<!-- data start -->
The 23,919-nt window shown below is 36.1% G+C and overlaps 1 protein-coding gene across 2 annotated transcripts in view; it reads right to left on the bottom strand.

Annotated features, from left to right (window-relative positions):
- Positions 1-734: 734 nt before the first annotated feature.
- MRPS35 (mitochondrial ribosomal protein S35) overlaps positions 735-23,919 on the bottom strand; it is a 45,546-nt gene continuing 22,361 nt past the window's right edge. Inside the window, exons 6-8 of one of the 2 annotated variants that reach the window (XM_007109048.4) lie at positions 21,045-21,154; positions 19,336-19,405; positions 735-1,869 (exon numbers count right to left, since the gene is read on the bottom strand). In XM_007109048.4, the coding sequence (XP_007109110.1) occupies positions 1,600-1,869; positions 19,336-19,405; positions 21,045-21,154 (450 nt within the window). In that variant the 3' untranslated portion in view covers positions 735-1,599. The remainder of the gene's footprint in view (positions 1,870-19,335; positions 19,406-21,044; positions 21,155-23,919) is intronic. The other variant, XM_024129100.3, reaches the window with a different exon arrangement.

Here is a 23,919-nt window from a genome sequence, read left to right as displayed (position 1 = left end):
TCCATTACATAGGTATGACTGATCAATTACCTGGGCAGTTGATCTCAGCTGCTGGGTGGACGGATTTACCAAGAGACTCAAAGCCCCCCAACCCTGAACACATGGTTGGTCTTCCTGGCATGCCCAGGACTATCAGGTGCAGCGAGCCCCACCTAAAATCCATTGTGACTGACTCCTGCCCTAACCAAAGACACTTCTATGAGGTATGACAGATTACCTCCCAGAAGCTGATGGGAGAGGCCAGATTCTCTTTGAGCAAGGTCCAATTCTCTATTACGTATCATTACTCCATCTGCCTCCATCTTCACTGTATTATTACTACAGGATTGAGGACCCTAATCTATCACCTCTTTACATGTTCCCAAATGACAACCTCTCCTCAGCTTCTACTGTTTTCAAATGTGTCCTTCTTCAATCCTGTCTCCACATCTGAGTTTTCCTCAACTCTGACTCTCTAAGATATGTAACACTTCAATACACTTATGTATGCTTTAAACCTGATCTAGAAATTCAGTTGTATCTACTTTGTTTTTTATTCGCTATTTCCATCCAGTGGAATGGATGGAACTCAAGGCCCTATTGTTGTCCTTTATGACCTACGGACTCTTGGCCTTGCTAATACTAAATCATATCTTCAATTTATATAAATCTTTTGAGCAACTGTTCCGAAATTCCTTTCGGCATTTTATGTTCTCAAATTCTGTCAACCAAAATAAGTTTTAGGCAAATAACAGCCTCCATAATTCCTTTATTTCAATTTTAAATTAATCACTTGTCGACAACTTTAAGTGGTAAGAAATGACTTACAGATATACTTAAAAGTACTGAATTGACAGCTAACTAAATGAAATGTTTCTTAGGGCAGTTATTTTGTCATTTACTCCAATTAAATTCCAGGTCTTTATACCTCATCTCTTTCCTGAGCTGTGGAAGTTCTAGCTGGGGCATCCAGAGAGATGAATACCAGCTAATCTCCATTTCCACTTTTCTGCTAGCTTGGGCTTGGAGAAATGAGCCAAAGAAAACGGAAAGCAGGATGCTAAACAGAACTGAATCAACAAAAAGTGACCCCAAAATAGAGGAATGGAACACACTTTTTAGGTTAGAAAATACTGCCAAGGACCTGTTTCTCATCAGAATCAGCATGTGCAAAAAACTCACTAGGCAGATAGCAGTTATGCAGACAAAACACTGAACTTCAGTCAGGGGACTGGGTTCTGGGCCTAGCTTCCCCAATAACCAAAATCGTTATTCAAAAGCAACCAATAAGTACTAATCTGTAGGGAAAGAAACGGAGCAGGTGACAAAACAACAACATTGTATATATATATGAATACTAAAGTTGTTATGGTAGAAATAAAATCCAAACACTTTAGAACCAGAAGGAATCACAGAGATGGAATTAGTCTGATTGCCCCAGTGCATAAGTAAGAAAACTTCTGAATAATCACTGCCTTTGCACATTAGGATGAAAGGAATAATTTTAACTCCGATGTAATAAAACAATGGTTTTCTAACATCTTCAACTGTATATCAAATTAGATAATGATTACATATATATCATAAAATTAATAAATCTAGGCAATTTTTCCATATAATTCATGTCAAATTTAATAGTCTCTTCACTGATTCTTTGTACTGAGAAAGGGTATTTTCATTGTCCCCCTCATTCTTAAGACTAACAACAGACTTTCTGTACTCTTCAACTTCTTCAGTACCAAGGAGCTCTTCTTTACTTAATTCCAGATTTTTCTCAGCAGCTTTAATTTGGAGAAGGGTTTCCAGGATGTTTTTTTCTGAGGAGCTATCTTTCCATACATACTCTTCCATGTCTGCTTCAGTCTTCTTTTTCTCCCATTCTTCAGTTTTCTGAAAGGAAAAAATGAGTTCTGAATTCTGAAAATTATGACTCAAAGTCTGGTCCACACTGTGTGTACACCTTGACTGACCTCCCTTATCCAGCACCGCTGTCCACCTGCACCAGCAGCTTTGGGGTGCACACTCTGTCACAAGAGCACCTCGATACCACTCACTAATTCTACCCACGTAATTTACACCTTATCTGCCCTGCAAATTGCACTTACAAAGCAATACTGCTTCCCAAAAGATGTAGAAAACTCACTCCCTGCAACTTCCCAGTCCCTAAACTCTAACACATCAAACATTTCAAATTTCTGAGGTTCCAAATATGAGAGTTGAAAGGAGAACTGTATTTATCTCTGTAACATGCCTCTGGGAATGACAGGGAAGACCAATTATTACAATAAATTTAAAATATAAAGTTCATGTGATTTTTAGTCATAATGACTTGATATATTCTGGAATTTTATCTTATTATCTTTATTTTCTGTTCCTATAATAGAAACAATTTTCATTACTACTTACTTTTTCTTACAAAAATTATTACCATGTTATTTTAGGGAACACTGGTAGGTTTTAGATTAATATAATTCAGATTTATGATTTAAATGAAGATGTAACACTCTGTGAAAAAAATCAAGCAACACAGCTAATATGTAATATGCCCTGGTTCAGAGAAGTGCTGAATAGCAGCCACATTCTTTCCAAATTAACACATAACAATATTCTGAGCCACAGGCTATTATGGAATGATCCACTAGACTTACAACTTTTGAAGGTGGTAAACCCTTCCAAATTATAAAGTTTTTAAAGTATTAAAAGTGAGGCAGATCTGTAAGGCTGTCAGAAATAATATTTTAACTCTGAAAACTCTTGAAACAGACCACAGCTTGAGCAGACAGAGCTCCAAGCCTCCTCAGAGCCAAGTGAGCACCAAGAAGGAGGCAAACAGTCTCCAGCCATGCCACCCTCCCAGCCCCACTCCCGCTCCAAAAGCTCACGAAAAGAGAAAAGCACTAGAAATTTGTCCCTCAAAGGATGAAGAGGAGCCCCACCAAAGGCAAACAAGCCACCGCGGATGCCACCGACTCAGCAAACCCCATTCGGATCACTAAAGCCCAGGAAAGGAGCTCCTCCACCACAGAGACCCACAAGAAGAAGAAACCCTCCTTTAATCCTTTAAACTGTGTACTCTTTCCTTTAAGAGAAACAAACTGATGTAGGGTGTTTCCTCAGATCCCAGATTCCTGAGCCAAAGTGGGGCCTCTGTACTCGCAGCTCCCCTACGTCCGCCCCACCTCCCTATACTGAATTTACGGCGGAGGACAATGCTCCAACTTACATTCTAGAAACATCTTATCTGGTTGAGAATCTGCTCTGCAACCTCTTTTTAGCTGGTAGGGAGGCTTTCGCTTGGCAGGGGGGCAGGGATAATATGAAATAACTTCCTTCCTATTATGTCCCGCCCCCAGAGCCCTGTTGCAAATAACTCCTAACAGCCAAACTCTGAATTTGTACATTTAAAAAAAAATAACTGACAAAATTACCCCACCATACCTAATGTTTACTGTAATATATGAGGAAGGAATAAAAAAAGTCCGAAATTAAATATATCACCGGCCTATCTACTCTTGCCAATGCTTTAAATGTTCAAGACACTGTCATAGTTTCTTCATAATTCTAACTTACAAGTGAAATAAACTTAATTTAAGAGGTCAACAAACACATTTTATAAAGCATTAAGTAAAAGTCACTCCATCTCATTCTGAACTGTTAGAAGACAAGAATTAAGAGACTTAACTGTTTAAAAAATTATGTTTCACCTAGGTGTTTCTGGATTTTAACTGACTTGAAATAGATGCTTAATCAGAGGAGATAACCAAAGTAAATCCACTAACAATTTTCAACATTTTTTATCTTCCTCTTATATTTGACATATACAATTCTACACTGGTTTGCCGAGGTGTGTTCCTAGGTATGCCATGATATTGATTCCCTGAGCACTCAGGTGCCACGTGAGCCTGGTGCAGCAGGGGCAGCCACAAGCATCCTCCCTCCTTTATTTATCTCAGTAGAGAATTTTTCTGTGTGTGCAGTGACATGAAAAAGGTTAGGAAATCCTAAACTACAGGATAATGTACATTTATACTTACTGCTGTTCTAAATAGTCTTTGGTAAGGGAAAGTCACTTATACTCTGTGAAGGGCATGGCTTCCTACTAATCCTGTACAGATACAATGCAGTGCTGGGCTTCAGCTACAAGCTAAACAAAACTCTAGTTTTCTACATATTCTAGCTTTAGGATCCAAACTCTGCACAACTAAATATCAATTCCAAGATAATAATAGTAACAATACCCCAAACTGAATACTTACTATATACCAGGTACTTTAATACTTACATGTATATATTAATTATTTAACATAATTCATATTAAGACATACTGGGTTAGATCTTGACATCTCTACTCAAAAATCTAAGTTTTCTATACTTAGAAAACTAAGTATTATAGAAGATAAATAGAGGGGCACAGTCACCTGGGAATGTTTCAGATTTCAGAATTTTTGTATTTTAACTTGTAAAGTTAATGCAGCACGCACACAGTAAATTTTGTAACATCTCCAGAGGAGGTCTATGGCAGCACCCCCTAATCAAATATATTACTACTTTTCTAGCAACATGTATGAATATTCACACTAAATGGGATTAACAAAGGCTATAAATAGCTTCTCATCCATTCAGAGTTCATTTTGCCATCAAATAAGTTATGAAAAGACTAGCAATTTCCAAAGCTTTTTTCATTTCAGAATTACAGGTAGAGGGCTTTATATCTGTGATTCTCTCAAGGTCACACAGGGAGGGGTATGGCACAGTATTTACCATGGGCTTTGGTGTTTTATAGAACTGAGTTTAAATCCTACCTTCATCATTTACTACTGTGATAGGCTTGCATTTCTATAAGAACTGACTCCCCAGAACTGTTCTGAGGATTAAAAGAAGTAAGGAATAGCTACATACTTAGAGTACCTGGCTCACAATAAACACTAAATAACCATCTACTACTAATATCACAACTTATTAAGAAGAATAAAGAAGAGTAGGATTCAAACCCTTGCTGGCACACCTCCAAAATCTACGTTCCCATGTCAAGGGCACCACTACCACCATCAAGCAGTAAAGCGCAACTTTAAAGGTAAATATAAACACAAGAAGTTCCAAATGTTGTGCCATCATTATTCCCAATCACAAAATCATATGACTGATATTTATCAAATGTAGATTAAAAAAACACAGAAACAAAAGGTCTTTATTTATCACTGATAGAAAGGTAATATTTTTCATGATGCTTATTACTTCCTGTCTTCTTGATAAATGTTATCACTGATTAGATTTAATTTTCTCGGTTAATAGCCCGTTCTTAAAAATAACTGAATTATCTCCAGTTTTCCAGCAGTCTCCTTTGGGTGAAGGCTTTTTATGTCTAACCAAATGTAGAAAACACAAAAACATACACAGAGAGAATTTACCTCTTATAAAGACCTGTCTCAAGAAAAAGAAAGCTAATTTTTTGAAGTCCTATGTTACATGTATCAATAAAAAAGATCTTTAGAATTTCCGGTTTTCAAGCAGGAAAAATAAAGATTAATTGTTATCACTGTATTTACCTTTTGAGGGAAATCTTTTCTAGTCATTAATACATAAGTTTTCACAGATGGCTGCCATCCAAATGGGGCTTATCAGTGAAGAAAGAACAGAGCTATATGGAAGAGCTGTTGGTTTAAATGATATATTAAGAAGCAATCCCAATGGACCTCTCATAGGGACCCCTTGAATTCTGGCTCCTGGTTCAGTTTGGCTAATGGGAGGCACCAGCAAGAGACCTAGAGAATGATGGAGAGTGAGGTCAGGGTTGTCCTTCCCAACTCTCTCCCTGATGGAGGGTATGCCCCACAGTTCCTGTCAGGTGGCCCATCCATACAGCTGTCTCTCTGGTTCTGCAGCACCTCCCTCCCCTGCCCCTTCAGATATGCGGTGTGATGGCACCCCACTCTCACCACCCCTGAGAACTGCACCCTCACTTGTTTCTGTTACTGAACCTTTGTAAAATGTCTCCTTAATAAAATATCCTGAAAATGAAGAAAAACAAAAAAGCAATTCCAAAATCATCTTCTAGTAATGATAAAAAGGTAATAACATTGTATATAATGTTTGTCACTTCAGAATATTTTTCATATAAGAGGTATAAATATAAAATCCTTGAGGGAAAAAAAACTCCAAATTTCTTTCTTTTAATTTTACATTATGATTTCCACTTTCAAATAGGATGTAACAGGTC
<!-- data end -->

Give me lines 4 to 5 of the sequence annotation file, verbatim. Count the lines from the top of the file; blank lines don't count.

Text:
- MRPS35 (mitochondrial ribosomal protein S35) overlaps positions 735-23,919 on the bottom strand; it is a 45,546-nt gene continuing 22,361 nt past the window's right edge. Inside the window, exons 6-8 of one of the 2 annotated variants that reach the window (XM_007109048.4) lie at positions 21,045-21,154; positions 19,336-19,405; positions 735-1,869 (exon numbers count right to left, since the gene is read on the bottom strand). In XM_007109048.4, the coding sequence (XP_007109110.1) occupies positions 1,600-1,869; positions 19,336-19,405; positions 21,045-21,154 (450 nt within the window). In that variant the 3' untranslated portion in view covers positions 735-1,599. The remainder of the gene's footprint in view (positions 1,870-19,335; positions 19,406-21,044; positions 21,155-23,919) is intronic. The other variant, XM_024129100.3, reaches the window with a different exon arrangement.

Here is a 23,919-nt window from a genome sequence, read left to right as displayed (position 1 = left end):